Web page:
Characteristics of a primate model of focal motor cortical seizures suitable for preclinical testing of therapies like DBS  [PDF]
Shivadatta Prabhu, Brigitte Piallat, Annaelle Devergnas, Thomas Blauwblomme, Ariana Sherdil, Nathalie Chivoret, Olivier David, Stéphan Chabardès
World Journal of Neuroscience (WJNS) , 2014, DOI: 10.4236/wjns.2014.41006

Background and objective: Generating and characterizing primate models of epileptic seizures are important for understanding pathophysiology of diseases and establishing preclinical efficacy of novel therapies like Deep Brain Stimulation. A focal motor epilepsy model is described here. Method: Seizures were obtained after intracortical penicillin injection into the motor strip through a cannula in two awake monkeys and electrocorticograms were recorded by epidural screws. Seizures were analyzed and compared for number, average duration of each seizure and total duration of ictal activity. Pharmaco-resistance for antiepileptic drug was tested by administration of Diazepam during seizures. Results: A motor status with seizures mimicking those seen in Kojevnikov’s syndrome was easily generated several minutes after penicillin injection and lasted 24 h on an average. The model thus characterized appears stable and consistent. There is no significant variation between experiments in individual primate as well as between two specimens. Diazepam though reduced the total duration of seizures, failed to abolish behavioural seizures. Conclusion: This model represents a good alternative model for preclinical research aiming at testing novel therapies because seizures are obtained on demand, last up to 24 h after a single penicillin injection, are stable and resistant to Diazepam.

Phenotypic plasticity of body pigmentation in Drosophila: correlated variations between segments
Patricia Gibert, Brigitte Moreteau, Samuel M Scheiner, Jean R David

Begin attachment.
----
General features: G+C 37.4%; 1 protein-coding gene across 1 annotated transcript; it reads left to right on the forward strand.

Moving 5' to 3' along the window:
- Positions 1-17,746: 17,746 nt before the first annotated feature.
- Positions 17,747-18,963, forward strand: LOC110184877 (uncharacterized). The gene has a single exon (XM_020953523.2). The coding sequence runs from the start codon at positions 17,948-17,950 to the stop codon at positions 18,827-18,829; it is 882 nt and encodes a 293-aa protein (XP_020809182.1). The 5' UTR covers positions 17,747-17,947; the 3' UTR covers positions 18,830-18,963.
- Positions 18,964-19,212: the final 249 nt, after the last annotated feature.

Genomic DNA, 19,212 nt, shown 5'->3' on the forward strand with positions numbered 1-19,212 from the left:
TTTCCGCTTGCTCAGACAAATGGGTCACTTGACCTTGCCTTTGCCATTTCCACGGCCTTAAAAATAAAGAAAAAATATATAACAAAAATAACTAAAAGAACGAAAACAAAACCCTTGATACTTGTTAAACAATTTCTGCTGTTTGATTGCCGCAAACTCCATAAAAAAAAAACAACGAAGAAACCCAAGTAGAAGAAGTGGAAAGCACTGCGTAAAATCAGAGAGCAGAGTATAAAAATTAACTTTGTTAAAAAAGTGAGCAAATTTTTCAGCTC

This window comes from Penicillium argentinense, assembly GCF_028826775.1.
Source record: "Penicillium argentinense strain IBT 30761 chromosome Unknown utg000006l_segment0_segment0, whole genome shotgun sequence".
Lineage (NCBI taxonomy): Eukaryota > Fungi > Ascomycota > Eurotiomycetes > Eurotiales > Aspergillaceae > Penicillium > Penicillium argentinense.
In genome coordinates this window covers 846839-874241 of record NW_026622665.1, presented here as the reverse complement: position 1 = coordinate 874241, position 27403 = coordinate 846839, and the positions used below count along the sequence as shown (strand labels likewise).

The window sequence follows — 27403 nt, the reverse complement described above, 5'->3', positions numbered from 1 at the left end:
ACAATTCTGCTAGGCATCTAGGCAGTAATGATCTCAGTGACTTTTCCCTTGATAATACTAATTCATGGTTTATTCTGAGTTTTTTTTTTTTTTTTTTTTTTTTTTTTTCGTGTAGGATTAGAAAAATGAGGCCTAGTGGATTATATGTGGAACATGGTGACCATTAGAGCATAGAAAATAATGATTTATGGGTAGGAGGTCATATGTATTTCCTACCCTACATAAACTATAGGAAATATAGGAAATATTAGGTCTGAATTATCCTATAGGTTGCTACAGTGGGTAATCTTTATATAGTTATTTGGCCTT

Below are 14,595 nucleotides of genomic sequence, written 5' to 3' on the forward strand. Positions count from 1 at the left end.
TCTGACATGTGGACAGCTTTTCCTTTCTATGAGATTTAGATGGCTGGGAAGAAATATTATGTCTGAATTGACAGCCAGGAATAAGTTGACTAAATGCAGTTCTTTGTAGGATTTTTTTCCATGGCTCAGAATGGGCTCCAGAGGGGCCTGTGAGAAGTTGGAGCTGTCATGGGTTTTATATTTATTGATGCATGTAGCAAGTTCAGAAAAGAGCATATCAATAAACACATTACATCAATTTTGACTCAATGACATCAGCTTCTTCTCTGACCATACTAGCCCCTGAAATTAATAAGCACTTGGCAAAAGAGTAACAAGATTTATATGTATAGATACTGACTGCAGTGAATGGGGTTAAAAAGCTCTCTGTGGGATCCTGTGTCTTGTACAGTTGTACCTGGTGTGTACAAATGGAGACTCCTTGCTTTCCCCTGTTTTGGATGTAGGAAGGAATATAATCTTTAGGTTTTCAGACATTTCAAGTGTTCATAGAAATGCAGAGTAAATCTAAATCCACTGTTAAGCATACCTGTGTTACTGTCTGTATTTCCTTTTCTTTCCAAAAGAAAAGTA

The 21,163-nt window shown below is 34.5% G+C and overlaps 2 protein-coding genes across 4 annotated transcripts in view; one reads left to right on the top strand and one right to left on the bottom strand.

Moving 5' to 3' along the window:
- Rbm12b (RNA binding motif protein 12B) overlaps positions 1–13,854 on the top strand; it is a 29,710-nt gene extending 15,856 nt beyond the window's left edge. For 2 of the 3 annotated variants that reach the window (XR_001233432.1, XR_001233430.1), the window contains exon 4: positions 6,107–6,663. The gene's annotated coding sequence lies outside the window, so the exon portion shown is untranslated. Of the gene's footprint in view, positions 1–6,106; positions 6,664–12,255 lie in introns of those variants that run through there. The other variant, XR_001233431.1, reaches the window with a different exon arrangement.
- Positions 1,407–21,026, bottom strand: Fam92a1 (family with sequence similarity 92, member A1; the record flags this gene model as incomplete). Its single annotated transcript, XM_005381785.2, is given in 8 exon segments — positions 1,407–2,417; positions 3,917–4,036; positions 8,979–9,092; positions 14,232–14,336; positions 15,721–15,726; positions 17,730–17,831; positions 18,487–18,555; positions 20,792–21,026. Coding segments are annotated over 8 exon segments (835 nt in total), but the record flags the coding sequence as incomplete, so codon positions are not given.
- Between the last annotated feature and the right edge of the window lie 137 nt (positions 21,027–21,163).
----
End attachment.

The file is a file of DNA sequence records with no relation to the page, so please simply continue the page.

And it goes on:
Genetics Selection Evolution , 1998, DOI: 10.1186/1297-9686-30-2-181
Combinatorial pseudo-Triangulations
David Orden,Francisco Santos,Brigitte Servatius,Herman Servatius
Mathematics , 2003, DOI: 10.1016/j.disc.2005.09.045
Abstract: We prove that a planar graph is generically rigid in the plane if and only if it can be embedded as a pseudo-triangulation. This generalizes the main result of math.CO/0307347 which treats the minimally generically rigid case. The proof uses the concept of combinatorial pseudo-triangulation, CPT, in the plane and has two main steps: showing that a certain ``generalized Laman property'' is a necessary and sufficient condition for a CPT to be ``stretchable'', and showing that all generically rigid plane graphs admit a CPT assignment with that property. Additionally, we propose the study of combinatorial pseudo-triangulations on closed surfaces.
Which Are the Factors Associated to Child Mistreatment? Use of a Routinely Collected Specific Dataset for Surveillance in a Belgian Pediatric Unit  [PDF]
Christelle Senterre, Brigitte Vanthournout
Health (Health) , 2014, DOI: 10.4236/health.2014.612171
Abstract: Introduction: Child abuse is a serious health problem with compelling evidence that the phenomenon is common throughout the world. The Center “SOS enfants ULB” is a specialized team, established in a pediatric ward, which had mission to prevent and to treat the situations of children victims of physical, sexual, psychological abuse or of neglect. Our objectives were to describe the characteristics of 439 children hospitalized for (suspicion of) maltreatment and to investigate different factors potentially associated with the children at risk of neglect or maltreatment, the children victims of neglect and the physically maltreated children. Methods: Chi square test and multinomial logistic regression models with clustered robust standard error were applied to assess the relationship between the three types of mistreatment and the potential associated factors. Results: Maltreatment was observed for almost one in two children (48.7%) and approximately four on ten (41.5%) were considered at risk. Physical abuse was the most prevalent (57.9%) among the maltreated children and neglect was the second most prevalent (37.4%) form of maltreatment. Regarding the criteria leading to hospitalisation, at least one protective criterion was observed for a little more than eight children on ten. The parental criteria have shown that social problems and conjugal conflicts were the most prevalent for this category of hospitalisation criteria. Conclusion: These data, concerning the hospitalized children for which there is (suspicion of) mistreatment, collected by this team make important contribution to describing child maltreatment and its associated factors. Despite the fact that these hospitalized cases may be probably more serious than those who were not reported, every event, however small it may be, should be known for better organizing each level of prevention.